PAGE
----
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John Galliano Goes to Court for Anti-Semitic Comments

gallianosorry
AP
gallianosorry
AP

John Galliano, the former Dior designer, will be going to court this week for his anti-semitic slurs that got him into hot water in a Paris cafe earlier this year.

The slurs cost him his job at Dior and many of his fashion fans. He was fired after fourteen years with the company. He was also slapped with handcuffs. According to  The Huffington Post, Galliano was charged with “public insults based on origin, religious affiliation, race or ethnicity.” This may leave him with huge fines, somewhere around $32,175, and six months in prison.

He reportedly plans to tell the court he was under the influence of alcohol at the time of the incident. The incident took place in February, after Galliano made the comments in the cafe. Afterwards, he was taken by police to be questioned, and when they gave him an alcohol test, the results showed that he was drunk at the time he made the statements.

After Galliano’s case hit the news, a woman came forward and said that it wasn’t the first time. She admitted that the fashion designer said the same kind of slurs, in the same cafe, in October 2010. Around the same time, the British tabloid, The Sun, displayed a video of Galliano in the cafe. He was talking to another cafe client, and said, “I love Hitler.”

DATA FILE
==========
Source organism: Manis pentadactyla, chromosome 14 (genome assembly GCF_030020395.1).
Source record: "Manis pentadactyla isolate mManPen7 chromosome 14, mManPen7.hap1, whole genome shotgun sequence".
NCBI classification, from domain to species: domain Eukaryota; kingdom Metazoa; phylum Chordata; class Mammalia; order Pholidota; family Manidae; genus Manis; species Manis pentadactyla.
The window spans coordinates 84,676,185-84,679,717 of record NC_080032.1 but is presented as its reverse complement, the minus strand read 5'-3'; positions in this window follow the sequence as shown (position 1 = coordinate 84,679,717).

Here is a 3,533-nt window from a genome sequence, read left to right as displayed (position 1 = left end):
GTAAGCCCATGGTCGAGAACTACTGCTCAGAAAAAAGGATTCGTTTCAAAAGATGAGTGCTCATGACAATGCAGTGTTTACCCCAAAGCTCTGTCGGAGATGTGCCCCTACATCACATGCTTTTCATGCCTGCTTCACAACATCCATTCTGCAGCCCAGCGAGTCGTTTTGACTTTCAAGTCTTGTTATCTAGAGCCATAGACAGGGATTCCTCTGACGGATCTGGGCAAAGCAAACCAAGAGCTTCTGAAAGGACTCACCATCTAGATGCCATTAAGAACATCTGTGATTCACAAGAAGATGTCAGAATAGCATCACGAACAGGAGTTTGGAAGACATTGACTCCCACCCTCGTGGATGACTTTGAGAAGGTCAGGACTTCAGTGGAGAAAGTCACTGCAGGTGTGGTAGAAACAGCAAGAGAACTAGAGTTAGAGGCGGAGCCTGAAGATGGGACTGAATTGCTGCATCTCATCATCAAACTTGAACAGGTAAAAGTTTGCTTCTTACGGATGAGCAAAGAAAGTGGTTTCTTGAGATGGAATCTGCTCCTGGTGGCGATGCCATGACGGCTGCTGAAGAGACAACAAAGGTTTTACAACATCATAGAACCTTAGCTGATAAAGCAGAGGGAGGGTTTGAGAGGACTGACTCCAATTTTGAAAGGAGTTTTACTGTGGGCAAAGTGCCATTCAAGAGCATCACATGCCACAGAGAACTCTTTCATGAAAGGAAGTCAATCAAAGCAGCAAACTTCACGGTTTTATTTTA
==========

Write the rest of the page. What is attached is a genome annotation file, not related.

According to the Huffington Post, in a statement made by Galliano after the incident, he said, “Anti-Semitism and racism have no part in our society. I unreservedly apologize for my behavior in causing any offense.” He also said that he was “seeking help” for his personal problems in a United States rehab center.

Galliano’s lawyer talked with The Telegraph commenting on his client’s addictions and problems:

“One obvious thing is that John Galliano was ill…He had a triple addiction to alcohol, Valium, and sleeping pills…The combined effect of these drugs is a state of complete and utter abandon. Pressure to perform let him to drink heavily and take Valium pills ‘like candy’…When he was in that state, he had no way of knowing or remembering what he said.”

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